What are moles? What do moles look like? How big are moles?
Moles are small mammals that are most well known for living in holes under the earth’s surface. They are common lives in Europe, Asia, South Africa, and North America although there are oddly no moles in Ireland. Their digging habits notoriously destroy gardens, lawns and golf courses, frustrating simple people and businessmen as well.
Moles have long, curved claws that the moles use to burrow their ways. They can quickly create long underground mole tunnels and entrances can be easily identified by the mounds of earth that appear normally all over a garden lawn. These mounds of soil are commonly known as molehills. How big do moles get? — about the size of a chipmunk and weigh between 3 – 6 ounces.
The reason the little miners are digging their holes through the lawn is that they are just looking for food. These critters typically enjoy feasting on insects, with grubs being on the top of the list when grubs are moving toward the surface. If you have grub damage to your lawn then consider treating for them, but don’t count on removing the grubs and having the moles move on. Interesting fact: yard moles eat about 25 to 100 percent of their body weight each day. These mammals enjoy earthworms and so is favorable to earthworms because this soil is also easy for the moles to dig through.
Are moles or mole infestation dangerous?
Moles have the potential to bite, but they do not bite people. They seldom come up to the surface of the ground and therefore rarely come into contact with people. They are not considered to be a physical threat to humans. These diggers are dangerous to the lawn and landscapes.
Why do I need to get rid of moles?
Need to get rid of the moles or they will kill all of your beautiful plants and trees. These critters are active more or less year-round. When they are looking for worms and grubs to eat they turn grass brown, create low and weak spots in the yards and create their molehills of disturbed dirt. Their tunnels are more like labyrinths and soon become homes for mice and snakes, which aren’t any more welcome than the yard moles.
When do moles come into houses?
Diggers rarely enter buildings of any kind. There isn’t dirt for tunneling or bugs for eating. Occasionally, one may end up inside due to a tunnel gone wrong, but outside and underground is where a mole wants to be.
What are the signs of moles in the yard?
It’s obvious. You will start to notice molehills — conical, or volcano shaped. Plants start to die and grass as well. The dead grass will have an unusual pattern, like lightning bolts or a road map. Sometimes there will be low spots like a giant footprint, created by a void underneath. Don’t expect to see the mole — that would be very unusual. But it is there, undermining your yard. Signs of moles lawn damage include:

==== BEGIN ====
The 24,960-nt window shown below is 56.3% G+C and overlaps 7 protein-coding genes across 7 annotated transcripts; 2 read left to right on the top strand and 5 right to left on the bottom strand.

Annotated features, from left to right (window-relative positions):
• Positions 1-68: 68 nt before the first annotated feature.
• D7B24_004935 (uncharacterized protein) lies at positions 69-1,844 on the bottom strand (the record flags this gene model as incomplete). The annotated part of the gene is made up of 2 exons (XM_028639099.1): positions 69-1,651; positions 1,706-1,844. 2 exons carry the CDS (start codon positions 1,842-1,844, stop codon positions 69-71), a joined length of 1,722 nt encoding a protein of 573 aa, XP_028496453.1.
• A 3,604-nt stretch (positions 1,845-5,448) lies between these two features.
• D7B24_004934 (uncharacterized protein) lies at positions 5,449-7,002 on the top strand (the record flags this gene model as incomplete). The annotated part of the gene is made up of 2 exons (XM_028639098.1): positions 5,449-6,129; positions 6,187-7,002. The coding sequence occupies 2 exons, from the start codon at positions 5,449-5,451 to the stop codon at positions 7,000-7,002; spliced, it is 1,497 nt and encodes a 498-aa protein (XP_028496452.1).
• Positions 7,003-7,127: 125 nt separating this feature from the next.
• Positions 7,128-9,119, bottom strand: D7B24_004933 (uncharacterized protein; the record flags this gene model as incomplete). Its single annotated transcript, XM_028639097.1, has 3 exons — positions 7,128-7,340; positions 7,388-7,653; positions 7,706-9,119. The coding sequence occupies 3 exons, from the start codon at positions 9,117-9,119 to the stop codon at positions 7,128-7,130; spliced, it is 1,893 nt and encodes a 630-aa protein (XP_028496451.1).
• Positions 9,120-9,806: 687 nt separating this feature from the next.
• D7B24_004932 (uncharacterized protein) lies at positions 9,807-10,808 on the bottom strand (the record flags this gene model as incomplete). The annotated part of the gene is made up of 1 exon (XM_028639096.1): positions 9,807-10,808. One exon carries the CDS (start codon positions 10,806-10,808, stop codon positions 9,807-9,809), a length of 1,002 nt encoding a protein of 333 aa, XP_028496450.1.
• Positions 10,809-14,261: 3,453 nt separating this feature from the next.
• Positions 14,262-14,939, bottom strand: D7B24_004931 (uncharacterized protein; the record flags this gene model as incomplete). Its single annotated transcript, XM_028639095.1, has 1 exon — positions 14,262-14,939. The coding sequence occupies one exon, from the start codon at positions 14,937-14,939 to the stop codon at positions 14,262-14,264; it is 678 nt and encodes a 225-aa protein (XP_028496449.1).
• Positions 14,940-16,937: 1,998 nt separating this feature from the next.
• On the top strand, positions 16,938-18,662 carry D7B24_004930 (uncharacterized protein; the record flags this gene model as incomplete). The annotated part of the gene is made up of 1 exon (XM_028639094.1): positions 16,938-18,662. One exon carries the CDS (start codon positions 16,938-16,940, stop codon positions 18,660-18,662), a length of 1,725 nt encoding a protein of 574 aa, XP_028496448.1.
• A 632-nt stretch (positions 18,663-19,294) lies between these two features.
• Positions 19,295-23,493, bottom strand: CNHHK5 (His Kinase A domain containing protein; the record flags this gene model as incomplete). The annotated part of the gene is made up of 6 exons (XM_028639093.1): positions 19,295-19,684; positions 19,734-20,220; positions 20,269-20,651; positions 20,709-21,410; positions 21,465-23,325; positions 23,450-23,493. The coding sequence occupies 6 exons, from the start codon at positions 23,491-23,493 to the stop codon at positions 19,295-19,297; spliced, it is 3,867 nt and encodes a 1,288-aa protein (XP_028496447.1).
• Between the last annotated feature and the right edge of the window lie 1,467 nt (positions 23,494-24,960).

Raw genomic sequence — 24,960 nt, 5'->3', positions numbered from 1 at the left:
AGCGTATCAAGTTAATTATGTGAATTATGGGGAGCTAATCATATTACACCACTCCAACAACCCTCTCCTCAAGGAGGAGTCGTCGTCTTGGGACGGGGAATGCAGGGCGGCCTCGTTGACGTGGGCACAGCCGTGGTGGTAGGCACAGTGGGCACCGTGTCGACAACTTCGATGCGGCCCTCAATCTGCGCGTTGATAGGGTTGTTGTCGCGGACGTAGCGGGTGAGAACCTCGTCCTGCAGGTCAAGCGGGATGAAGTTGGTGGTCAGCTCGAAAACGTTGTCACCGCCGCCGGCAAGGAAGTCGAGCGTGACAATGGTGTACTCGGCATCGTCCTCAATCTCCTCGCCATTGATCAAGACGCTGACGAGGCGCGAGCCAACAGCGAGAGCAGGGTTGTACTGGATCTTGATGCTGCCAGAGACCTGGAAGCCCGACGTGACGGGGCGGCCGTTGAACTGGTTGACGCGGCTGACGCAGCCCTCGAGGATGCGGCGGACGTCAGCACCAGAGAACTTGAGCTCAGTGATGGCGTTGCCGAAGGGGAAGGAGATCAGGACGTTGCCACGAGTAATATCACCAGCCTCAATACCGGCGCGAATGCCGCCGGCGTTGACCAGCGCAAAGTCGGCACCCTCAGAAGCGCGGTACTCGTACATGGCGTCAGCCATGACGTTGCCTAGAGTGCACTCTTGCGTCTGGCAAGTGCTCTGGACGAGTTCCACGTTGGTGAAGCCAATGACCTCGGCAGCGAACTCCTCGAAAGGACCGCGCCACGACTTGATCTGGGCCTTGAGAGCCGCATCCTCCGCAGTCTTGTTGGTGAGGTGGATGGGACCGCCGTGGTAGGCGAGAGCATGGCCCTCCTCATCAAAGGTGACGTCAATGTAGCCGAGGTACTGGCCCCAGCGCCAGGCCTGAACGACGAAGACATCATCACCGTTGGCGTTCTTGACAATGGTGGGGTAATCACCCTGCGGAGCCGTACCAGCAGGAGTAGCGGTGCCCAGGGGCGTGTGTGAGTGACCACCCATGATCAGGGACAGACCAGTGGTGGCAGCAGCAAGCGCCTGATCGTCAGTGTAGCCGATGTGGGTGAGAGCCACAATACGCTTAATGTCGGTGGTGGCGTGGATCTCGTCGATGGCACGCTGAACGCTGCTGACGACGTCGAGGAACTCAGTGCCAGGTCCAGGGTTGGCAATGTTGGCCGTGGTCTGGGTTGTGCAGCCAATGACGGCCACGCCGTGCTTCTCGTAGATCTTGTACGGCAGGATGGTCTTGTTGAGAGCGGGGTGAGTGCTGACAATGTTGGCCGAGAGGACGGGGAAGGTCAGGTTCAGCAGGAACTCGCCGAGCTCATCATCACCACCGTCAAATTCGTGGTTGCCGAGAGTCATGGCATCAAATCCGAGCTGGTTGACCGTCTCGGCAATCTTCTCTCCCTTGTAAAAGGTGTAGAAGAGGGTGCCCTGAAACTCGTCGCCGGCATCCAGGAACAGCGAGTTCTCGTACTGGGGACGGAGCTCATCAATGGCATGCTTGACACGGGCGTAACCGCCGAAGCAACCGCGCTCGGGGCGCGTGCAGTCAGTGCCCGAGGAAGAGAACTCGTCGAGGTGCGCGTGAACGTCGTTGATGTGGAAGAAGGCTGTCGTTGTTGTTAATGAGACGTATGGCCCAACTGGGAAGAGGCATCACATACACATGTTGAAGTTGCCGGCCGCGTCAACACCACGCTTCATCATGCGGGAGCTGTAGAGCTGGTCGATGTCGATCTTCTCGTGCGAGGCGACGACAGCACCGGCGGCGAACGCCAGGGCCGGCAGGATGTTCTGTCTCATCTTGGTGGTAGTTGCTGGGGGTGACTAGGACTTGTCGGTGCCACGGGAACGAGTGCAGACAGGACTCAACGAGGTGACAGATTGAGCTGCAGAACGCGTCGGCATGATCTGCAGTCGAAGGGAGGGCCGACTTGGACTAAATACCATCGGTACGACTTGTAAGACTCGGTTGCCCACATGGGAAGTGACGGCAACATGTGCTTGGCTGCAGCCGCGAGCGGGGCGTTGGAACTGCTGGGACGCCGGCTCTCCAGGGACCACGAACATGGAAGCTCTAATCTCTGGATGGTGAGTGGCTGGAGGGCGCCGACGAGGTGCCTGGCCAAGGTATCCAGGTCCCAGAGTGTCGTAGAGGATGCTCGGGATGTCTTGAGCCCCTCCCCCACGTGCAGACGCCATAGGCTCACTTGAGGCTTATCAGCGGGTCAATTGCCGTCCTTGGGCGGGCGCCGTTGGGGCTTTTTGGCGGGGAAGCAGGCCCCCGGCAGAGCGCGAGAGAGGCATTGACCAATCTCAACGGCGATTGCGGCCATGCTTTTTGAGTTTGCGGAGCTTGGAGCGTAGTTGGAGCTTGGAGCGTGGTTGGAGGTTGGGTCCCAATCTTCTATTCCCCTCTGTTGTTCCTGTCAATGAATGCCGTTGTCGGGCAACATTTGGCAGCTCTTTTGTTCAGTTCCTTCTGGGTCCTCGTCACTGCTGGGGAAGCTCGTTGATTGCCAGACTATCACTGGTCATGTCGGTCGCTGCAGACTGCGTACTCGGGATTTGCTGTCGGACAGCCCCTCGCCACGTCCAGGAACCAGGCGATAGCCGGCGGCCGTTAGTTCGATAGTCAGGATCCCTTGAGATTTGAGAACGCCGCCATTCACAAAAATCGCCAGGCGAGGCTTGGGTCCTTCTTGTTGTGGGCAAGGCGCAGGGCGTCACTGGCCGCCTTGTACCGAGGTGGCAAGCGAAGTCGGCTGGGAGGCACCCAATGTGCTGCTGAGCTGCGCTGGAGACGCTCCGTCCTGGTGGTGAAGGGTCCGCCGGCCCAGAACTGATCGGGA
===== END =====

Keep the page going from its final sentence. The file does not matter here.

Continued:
- molehills, dirt piles in lawn: cone-shaped mounds of soil about 6-24 inches in diameter and 2-8 inches high; entrances softly plugged and not readily visible;
- mole runs: irregular trails/ridges of pushed-up soil about 3 inches wide caused by tunneling.
When is the best time to get rid of moles?
The answer is any time is a good time! Right away and before they have babies is the very best time of all.
How can I get the moles out?
There is a lot of information on homemade mole remedies. None of them work. Here is a list of some of the popular, and sadly ineffective, methods:
- kitty litter in the mole tunnel;
- crushed glass in the mole holes;
- mothball powder in the holes in grass lawn;
- Wrigley’s Spearmint Gum: chewed or unchewed
It might make you feel better than you are “doing something about the moles” but these will cost you time and money without doing much about the moles. Trapping is the only method proven effective for getting rid of these animals. The best time for trapping is early spring, about the same time as the forsythia blooms. This is normally before they breed, so getting rid of one mole then is the same as getting rid of 7. Consult with a nursery for the availability of and instructions on using traps.
Facts about moles animal
- Moles animal may resemble mice and rats, moles are not rodents. They are insectivores – more similar to bats.
- Before eating a captured earthworm, a yard mole may squeeze the worm between its forepaws to release the unwanted dirt from its gut.
- Males are called “boars” and female — “sows”, like pigs.
- Moles are some of the only animals that can smell in stereo. This means they can detect odors immediately as well as determine the direction from which they are traveling. Smelling in stereo is a great advantage for moles because it allows them to quickly and accurately locate food and predators.
- In cold and/or dry weather, moles will often dig deeper into the ground, following their food source.
- A mole’s saliva contains a toxin that paralyzes worms, allowing them to gather and store food for consumption later on.
- Mole animal is an insectivore that almost never eats plants or plant matter. Other plant-eating animals like voles will use the hunting tunnels left behind by yard moles, and generally, they are the true culprits. But as a result of tunneling, mole diggers can dislodge plant roots and kill the lawn.
- Unique adaptations in the hemoglobin of moles allow them to survive underground with low levels of oxygen and high levels of carbon dioxide.
- The rate of digging holes is up to 15 feet per hour.